Visitor numbers have almost tripled since the guns fell silent, with 1.27 million tourists last year re-discovering the island’s pristine beaches and wildlife resorts. Much of the growth has been driven by SriLankan Airlines, which increased its traffic 55% between 2009 and 2013.

But the loss-making flag carrier is not solely focussed on the top line. Chief executive Kapila Chandrasena has also committed to a five-year turnaround plan, and he sees upcoming Oneworld alliance membership as the best vehicle for growing sustainably...

Friday, 15 November 2013

Interview: Tewolde Gebremariam, Ethiopian Airlines CEO


Full article in JPG format: page 18/19, page 20 & cover

Having grown its revenue 700% since 2005, you might presume that Ethiopian Airlines will enter a period of consolidation over the coming years. But you would be wrong. The flag carrier is planning to expand another fivefold by 2025, doubling its fleet in the process and establishing a network of hubs across the continent.

“If you divide the history of the airline into two, you can speak of the last seven years and the previous 60 years,” chief executive Tewolde Gebremariam tells Routes News. “Back in 2004/05, we saw that the opportunities for expansion were limitless, based on our geographical location and the high-growth regions we serve … Our mantra and strategy has been fast, profitable and sustainable growth...

Tuesday, 15 October 2013

Interview: Philippe Moreels, Czech Airlines CEO


Full article in PDF format

Late last year, CSA Czech Airlines was among the scores of central and eastern European carriers desperately seeking the lifeline of foreign direct investment. Miroslav Dvorak, chief executive of parent company Czech Aeroholding, told local press there was a 70% chance the airline would fail in its hunt for a strategic investor. Comparisons with Malev, Hungary's collapsed flag carrier, abounded.

But in March, Korean Air made good on an early expression of interest and agreed to purchase 44% of CSA. The loss-making Czech flag carrier has since re-entered the long-haul market with an Airbus A330 leased from its new partner. While growth is not on the agenda for now – CSA halved its fleet over the past three years under a restructuring programme – chief executive Philippe Moreels believes the airline has re-defined its "strategic raison d'être" and secured its long-term future...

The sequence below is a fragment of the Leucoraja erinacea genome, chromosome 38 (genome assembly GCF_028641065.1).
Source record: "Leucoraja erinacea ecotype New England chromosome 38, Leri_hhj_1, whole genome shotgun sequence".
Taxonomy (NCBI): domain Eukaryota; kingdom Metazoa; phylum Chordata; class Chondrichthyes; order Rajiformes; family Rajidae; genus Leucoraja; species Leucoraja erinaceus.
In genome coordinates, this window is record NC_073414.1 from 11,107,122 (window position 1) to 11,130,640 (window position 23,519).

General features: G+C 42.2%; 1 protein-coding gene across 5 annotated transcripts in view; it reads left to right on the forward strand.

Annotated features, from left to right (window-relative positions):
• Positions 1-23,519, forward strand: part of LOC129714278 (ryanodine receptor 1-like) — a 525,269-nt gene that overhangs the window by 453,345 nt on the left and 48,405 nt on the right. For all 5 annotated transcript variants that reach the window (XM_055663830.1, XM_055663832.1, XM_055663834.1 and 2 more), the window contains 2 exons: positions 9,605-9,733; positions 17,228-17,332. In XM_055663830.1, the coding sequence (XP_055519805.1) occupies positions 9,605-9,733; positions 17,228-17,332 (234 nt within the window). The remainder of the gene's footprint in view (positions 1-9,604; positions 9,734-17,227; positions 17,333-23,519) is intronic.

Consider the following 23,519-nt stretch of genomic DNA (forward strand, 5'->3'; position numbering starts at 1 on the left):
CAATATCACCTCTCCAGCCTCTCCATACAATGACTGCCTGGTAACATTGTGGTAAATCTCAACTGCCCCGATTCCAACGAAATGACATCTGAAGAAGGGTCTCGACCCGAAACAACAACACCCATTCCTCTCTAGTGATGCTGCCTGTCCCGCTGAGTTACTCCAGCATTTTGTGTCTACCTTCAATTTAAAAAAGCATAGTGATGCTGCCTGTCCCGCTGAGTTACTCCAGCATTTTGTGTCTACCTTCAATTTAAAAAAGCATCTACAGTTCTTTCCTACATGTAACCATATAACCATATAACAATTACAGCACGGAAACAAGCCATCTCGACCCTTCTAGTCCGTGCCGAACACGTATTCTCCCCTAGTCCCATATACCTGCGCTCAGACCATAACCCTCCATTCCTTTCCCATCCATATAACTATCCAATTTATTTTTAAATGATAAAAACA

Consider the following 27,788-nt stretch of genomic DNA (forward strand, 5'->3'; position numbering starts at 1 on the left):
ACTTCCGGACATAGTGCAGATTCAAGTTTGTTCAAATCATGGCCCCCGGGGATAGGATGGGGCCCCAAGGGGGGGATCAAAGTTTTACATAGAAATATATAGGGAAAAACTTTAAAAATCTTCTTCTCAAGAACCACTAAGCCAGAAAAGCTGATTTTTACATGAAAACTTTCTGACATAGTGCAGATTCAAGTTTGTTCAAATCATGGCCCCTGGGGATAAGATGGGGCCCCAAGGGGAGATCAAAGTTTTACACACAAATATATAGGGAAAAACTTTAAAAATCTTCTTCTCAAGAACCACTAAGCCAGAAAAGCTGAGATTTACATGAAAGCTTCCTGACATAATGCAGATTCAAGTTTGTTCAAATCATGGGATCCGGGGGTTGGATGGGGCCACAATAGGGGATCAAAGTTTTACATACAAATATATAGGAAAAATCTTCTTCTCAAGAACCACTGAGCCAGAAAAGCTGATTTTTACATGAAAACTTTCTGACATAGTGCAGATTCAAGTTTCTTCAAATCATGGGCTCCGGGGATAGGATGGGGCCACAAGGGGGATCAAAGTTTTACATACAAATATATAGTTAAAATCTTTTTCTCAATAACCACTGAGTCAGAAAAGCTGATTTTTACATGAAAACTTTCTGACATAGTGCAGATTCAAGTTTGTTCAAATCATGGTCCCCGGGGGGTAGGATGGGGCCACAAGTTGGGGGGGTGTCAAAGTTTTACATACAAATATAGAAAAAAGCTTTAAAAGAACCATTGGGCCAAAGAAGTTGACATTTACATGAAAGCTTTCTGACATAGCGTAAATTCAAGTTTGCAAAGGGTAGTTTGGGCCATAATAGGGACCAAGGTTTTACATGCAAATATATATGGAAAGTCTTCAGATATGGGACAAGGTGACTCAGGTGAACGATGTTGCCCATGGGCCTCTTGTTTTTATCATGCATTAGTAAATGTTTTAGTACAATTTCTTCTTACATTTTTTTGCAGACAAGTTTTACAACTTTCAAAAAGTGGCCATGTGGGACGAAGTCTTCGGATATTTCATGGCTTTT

Thursday, 15 August 2013

Interview: Michael O'Leary, Ryanair CEO


O'Leary maps out growth plans

Ryanair's expanding fleet of Boeing 737-800s will mainly be put to work restoring capacity in European markets whose home carriers are faltering, chief executive Michael O'Leary tells Routes News, though he adds that talks are ongoing with several countries on the peripheries of the continent.

"The big growth for us in the next five years will be taking more of the traffic from airlines that will be imploding, like SAS, Iberia, Alitalia, and the central European airlines," O'Leary says. The low-cost carrier ordered 175 737-800s at the 2013 Paris Air Show, with 70 aircraft slated for expansion and 105 due to replace older units in the fleet.

Wednesday, 15 May 2013

Interview: Sergey Emdin, Pulkovo Airport DG


Full article in JPG format: page 32-33 & page 34

As the gateway to Russia's cultural capital, it is perhaps no surprise that Pulkovo Airport in St Petersburg consistently posts double-digit growth in annual passenger numbers. Footfall at the airport grew by 16.1% last year to 11.2 million, and director general Sergey Emdin says he is confident that figure will reach 12.5 million in 2013.

But rapid year-on-year growth has placed renewed pressure on the hub to expand its facilities and improve passenger experience. Mindful of this, operator Northern Capital Gateway consortium – comprising Fraport (35.5%), VTB Bank (57.5%) and Copelouzos Group (7%) – has since April 2010 overseen a $1.2 billion modernisation project. The 30-year public-private partnership focusses on construction of a new international terminal, expansion of the apron areas, and development of a hotel and business centre...